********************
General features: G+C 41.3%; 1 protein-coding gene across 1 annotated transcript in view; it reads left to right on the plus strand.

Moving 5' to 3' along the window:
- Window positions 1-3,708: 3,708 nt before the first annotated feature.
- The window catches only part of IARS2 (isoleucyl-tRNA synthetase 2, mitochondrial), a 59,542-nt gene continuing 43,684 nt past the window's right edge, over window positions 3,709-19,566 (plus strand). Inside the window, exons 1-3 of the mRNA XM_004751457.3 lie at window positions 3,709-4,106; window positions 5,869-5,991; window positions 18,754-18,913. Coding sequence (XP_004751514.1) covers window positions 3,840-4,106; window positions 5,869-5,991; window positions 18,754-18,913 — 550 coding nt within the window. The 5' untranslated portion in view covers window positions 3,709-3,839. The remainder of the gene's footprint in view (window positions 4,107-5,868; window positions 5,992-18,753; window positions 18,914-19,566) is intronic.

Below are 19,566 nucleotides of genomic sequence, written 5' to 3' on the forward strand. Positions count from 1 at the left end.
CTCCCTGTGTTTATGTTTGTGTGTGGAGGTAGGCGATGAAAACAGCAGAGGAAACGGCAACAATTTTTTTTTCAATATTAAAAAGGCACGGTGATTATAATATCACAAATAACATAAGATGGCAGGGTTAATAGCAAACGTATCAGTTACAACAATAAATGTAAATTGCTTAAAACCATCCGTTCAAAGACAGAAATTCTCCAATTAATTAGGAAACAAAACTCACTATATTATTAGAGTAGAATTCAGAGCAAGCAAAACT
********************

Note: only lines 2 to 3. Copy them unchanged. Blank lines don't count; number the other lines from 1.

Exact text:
Moving 5' to 3' along the window:
- Window positions 1-3,708: 3,708 nt before the first annotated feature.